Today, the Golden State has come nearly full circle as Democratic Gov. Jerry Brown considers signing a bill passed Sept. 2 by the state Legislature that grants state financial aid to some illegal immigrants attending state colleges and universities. That would be in addition to laws that allow some illegal immigrants to pay in-state tuition and lets them accept privately funded college grants.
As states such as Arizona, Alabama, Georgia and South Carolina push hard stances against illegal immigrants, the turnaround in California is viewed as either a Democratic-controlled Legislature ignoring the will of Californians, or a path that other states will soon be following.
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California Assemblyman Tim Donnelly is convinced that people in his state are opposed to the state's move toward acceptance of illegal immigrants. When Californians approved Proposition 187 — the voter referendum that cut benefits to illegal immigrants — in 1994, it passed with 59% of the vote.
He's confident that voters still feel that way, so he's prepared to push for another voter referendum to overturn the college financial aid bill if Brown signs it into law.
"Why is an illegal's dream more important than an American's dream?" asked Donnelly, who founded a Minuteman group to patrol the U.S.-Mexico border before being elected to office. "There's a tsunami of discontent with this bill. Outrage isn't even a strong enough word."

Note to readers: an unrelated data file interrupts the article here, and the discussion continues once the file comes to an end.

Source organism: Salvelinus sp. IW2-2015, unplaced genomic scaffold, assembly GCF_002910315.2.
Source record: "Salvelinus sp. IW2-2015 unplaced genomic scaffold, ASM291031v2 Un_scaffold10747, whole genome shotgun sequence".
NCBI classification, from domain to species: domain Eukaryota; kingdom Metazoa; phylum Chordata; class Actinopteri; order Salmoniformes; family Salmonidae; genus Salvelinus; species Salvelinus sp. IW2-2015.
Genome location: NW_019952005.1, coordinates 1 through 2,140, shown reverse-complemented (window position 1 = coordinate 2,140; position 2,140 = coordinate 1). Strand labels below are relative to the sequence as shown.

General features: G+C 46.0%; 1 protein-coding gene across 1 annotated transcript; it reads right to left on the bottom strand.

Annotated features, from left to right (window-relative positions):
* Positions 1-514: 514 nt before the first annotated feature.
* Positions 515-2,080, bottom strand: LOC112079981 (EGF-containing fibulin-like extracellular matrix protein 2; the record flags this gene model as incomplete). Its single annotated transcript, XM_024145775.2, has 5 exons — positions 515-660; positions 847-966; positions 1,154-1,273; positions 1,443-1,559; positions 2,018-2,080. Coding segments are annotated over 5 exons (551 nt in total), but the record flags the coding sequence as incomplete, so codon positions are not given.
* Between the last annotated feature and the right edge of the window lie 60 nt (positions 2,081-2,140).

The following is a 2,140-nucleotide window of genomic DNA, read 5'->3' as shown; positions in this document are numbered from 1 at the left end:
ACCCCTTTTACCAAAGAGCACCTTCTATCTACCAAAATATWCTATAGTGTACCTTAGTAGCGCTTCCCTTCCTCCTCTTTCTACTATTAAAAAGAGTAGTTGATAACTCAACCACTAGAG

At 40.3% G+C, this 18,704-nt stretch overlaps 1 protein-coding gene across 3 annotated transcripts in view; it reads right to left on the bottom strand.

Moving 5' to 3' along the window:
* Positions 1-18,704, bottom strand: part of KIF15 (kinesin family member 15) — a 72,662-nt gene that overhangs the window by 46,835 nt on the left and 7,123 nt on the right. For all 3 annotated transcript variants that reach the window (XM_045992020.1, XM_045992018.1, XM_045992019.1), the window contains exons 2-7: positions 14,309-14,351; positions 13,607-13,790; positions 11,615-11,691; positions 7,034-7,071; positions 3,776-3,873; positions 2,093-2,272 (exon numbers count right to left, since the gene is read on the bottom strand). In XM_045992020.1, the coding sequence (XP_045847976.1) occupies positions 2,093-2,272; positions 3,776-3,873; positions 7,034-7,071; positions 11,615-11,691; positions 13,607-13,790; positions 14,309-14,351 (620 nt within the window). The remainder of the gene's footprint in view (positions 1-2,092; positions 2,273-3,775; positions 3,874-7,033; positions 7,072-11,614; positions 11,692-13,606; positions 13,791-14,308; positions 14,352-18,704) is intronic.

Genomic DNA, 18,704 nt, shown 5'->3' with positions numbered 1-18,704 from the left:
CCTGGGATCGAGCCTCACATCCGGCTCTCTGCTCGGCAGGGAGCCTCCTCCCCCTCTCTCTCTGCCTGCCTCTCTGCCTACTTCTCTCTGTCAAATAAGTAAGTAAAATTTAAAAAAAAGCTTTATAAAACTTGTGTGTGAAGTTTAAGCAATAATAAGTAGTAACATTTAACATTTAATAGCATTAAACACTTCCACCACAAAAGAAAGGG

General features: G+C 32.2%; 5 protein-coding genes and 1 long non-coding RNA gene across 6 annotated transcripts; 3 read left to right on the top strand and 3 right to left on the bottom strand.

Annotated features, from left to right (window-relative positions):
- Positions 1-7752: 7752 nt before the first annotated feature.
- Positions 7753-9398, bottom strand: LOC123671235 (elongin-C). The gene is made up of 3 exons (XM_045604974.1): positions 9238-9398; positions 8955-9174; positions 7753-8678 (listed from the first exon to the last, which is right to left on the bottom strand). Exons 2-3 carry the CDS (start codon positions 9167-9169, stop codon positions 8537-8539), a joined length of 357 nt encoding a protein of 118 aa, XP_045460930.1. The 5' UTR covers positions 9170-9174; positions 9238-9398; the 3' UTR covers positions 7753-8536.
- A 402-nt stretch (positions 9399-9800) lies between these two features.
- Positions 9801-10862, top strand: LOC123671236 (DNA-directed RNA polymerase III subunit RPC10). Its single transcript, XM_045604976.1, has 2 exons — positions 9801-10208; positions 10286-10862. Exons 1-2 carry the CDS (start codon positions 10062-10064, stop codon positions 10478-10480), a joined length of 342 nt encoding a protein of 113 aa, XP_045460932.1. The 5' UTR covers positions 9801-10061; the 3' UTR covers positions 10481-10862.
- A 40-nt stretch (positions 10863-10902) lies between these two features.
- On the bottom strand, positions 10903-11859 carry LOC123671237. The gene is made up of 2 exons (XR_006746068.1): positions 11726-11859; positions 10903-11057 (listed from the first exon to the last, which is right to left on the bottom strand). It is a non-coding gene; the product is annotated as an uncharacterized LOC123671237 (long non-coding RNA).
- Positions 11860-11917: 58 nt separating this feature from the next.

The bill, which would give illegal immigrant students about $40 million in financial aid and fee waivers, makes even less sense to anti-immigration groups when considering California's financial plight.
"With a state that's billions of dollars in the red — our own version of Greece in the United States —the idea of giving additional taxpayer money to illegal immigrants is surreal," said Mark Krikorian, of the Center for Immigration Studies, which advocates lower levels of immigration. "It's hard to believe."
Some say the state's growing acceptance of illegal immigrants is a preview of what will happen as Hispanics — the fastest-growing demographic in country — spread out to new states and establish families.
"It appears that you get the most anti-immigration sentiment where immigrant populations are newer and where they are growing and when there's a climate where political leaders are drawing attention to this," said John Skrentny, director of the Center for Comparative Immigration Studies at the University of California-San Diego.
A poll last year found that, for the first time, more Californians opposed a new version of Prop 187, according to a University of Southern California Dornsife College/Los Angeles Times poll.
Dan Schnur, director of the Unruh Institute of Politics at USC, said that's partly a result of more Hispanics entering the state and non-Hispanics leaving in recent decades. But he said the poll found that young, white voters were far more likely to oppose laws that bar illegal immigrants from receiving benefits because so many had grown up surrounded by Hispanics.
"Because younger Californians are growing up in a multiethnic, multicultural society, they're much less likely to draw these types of distinctions than older voters," Schnur said.
That helps explain why states farther north and east are just recently starting their anti-immigration battles, Skrentny said.
Georgia, which passed an anti-immigration law this year that was blocked by a federal judge, saw its Hispanic population nearly double from 2000 to 2010. South Carolina passed another anti-immigration law, which is being challenged in federal court, after its Hispanic population rose by 148% over the same time span. And Indiana, which also passed an anti-immigration law that has been halted by a federal judge, saw an additional 170,000 Hispanics pour into the state in the past decade.
"These are folks that are not used to this kind of ethnic diversity," Skrentny said. "That suggests that places like Alabama and Georgia are closer to where California was in the 1990s, and it suggests that California has moved on."
You've got to be fucking kidding me.